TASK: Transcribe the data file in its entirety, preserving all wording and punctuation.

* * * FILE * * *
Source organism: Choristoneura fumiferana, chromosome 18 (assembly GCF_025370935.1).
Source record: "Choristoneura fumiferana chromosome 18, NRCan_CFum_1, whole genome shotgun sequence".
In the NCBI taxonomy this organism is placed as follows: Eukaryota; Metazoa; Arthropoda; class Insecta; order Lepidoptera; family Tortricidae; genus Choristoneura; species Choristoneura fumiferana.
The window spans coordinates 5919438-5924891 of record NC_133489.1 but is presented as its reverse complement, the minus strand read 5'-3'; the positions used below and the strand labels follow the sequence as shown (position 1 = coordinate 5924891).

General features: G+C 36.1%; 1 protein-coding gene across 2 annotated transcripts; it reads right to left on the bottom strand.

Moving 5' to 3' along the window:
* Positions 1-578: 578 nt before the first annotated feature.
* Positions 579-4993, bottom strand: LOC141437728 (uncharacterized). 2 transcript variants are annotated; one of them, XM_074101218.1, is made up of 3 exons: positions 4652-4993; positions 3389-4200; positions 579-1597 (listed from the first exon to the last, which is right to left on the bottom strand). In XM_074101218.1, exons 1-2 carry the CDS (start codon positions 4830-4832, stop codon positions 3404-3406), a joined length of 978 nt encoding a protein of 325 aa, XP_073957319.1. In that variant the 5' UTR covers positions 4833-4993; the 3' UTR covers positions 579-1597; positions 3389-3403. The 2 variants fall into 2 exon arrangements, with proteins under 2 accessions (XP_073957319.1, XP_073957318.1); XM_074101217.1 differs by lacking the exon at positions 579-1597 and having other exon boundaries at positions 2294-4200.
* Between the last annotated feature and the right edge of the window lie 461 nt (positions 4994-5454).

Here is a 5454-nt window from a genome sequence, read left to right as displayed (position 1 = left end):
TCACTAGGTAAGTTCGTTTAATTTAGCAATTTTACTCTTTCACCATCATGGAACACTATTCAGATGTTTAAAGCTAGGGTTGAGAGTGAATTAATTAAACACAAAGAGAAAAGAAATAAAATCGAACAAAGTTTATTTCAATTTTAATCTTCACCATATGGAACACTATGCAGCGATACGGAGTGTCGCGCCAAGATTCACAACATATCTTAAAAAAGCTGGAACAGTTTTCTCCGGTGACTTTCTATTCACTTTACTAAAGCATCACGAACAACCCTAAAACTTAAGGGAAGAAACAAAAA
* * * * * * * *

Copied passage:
Source organism: Choristoneura fumiferana, chromosome 18 (assembly GCF_025370935.1).
Source record: "Choristoneura fumiferana chromosome 18, NRCan_CFum_1, whole genome shotgun sequence".
In the NCBI taxonomy this organism is placed as follows: Eukaryota; Metazoa; Arthropoda; class Insecta; order Lepidoptera; family Tortricidae; genus Choristoneura; species Choristoneura fumiferana.
The window spans coordinates 5919438-5924891 of record NC_133489.1 but is presented as its reverse complement, the minus strand read 5'-3'; the positions used below and the strand labels follow the sequence as shown (position 1 = coordinate 5924891).

General features: G+C 36.1%; 1 protein-coding gene across 2 annotated transcripts; it reads right to left on the bottom strand.

Moving 5' to 3' along the window:
* Positions 1-578: 578 nt before the first annotated feature.
* Positions 579-4993, bottom strand: LOC141437728 (uncharacterized). 2 transcript variants are annotated; one of them, XM_074101218.1, is made up of 3 exons: positions 4652-4993; positions 3389-4200; positions 579-1597 (listed from the first exon to the last, which is right to left on the bottom strand). In XM_074101218.1, exons 1-2 carry the CDS (start codon positions 4830-4832, stop codon positions 3404-3406), a joined length of 978 nt encoding a protein of 325 aa, XP_073957319.1. In that variant the 5' UTR covers positions 4833-4993; the 3' UTR covers positions 579-1597; positions 3389-3403. The 2 variants fall into 2 exon arrangements, with proteins under 2 accessions (XP_073957319.1, XP_073957318.1); XM_074101217.1 differs by lacking the exon at positions 579-1597 and having other exon boundaries at positions 2294-4200.
* Between the last annotated feature and the right edge of the window lie 461 nt (positions 4994-5454).

Here is a 5454-nt window from a genome sequence, read left to right as displayed (position 1 = left end):
TCACTAGGTAAGTTCGTTTAATTTAGCAATTTTACTCTTTCACCATCATGGAACACTATTCAGATGTTTAAAGCTAGGGTTGAGAGTGAATTAATTAAACACAAAGAGAAAAGAAATAAAATCGAACAAAGTTTATTTCAATTTTAATCTTCACCATATGGAACACTATGCAGCGATACGGAGTGTCGCGCCAAGATTCACAACATATCTTAAAAAAGCTGGAACAGTTTTCTCCGGTGACTTTCTATTCACTTTACTAAAGCATCACGAACAACCCTAAAACTTAAGGGAAGAAACAAAAA